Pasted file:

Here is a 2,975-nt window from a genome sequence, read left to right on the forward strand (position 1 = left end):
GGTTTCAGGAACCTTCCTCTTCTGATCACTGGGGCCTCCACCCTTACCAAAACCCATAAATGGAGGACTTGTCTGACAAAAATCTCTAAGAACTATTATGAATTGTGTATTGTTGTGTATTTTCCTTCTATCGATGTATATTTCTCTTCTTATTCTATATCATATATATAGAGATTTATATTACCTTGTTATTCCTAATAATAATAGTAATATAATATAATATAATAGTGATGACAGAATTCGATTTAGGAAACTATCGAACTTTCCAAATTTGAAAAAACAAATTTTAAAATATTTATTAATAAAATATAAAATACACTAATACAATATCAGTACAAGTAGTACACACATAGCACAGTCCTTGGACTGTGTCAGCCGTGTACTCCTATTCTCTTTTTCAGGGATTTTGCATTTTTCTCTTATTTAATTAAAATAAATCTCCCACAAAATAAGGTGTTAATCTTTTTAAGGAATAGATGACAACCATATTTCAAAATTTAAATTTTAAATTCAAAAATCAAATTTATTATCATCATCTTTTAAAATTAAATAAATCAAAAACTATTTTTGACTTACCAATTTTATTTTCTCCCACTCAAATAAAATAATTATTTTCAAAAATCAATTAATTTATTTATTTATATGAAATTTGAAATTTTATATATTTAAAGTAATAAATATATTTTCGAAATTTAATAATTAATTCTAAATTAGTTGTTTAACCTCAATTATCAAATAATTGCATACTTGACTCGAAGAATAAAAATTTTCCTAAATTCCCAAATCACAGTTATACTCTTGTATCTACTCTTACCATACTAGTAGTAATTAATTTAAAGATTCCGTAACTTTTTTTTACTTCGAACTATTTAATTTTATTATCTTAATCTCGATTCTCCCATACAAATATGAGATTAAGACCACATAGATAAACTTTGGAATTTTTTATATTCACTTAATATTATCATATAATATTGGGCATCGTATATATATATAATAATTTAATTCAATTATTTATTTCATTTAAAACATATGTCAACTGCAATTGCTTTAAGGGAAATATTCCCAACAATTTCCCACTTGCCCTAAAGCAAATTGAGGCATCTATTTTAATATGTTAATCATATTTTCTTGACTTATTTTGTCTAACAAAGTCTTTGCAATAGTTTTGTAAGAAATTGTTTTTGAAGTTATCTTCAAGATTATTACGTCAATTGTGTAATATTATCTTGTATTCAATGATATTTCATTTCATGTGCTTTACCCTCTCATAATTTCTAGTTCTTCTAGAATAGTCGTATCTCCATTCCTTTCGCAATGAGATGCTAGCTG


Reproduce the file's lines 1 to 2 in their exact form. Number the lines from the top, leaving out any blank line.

Here is a 2,975-nt window from a genome sequence, read left to right on the forward strand (position 1 = left end):
GGTTTCAGGAACCTTCCTCTTCTGATCACTGGGGCCTCCACCCTTACCAAAACCCATAAATGGAGGACTTGTCTGACAAAAATCTCTAAGAACTATTATGAATTGTGTATTGTTGTGTATTTTCCTTCTATCGATGTATATTTCTCTTCTTATTCTATATCATATATATAGAGATTTATATTACCTTGTTATTCCTAATAATAATAGTAATATAATATAATATAATAGTGATGACAGAATTCGATTTAGGAAACTATCGAACTTTCCAAATTTGAAAAAACAAATTTTAAAATATTTATTAATAAAATATAAAATACACTAATACAATATCAGTACAAGTAGTACACACATAGCACAGTCCTTGGACTGTGTCAGCCGTGTACTCCTATTCTCTTTTTCAGGGATTTTGCATTTTTCTCTTATTTAATTAAAATAAATCTCCCACAAAATAAGGTGTTAATCTTTTTAAGGAATAGATGACAACCATATTTCAAAATTTAAATTTTAAATTCAAAAATCAAATTTATTATCATCATCTTTTAAAATTAAATAAATCAAAAACTATTTTTGACTTACCAATTTTATTTTCTCCCACTCAAATAAAATAATTATTTTCAAAAATCAATTAATTTATTTATTTATATGAAATTTGAAATTTTATATATTTAAAGTAATAAATATATTTTCGAAATTTAATAATTAATTCTAAATTAGTTGTTTAACCTCAATTATCAAATAATTGCATACTTGACTCGAAGAATAAAAATTTTCCTAAATTCCCAAATCACAGTTATACTCTTGTATCTACTCTTACCATACTAGTAGTAATTAATTTAAAGATTCCGTAACTTTTTTTTACTTCGAACTATTTAATTTTATTATCTTAATCTCGATTCTCCCATACAAATATGAGATTAAGACCACATAGATAAACTTTGGAATTTTTTATATTCACTTAATATTATCATATAATATTGGGCATCGTATATATATATAATAATTTAATTCAATTATTTATTTCATTTAAAACATATGTCAACTGCAATTGCTTTAAGGGAAATATTCCCAACAATTTCCCACTTGCCCTAAAGCAAATTGAGGCATCTATTTTAATATGTTAATCATATTTTCTTGACTTATTTTGTCTAACAAAGTCTTTGCAATAGTTTTGTAAGAAATTGTTTTTGAAGTTATCTTCAAGATTATTACGTCAATTGTGTAATATTATCTTGTATTCAATGATATTTCATTTCATGTGCTTTACCCTCTCATAATTTCTAGTTCTTCTAGAATAGTCGTATCTCCATTCCTTTCGCAATGAGATGCTAGCTG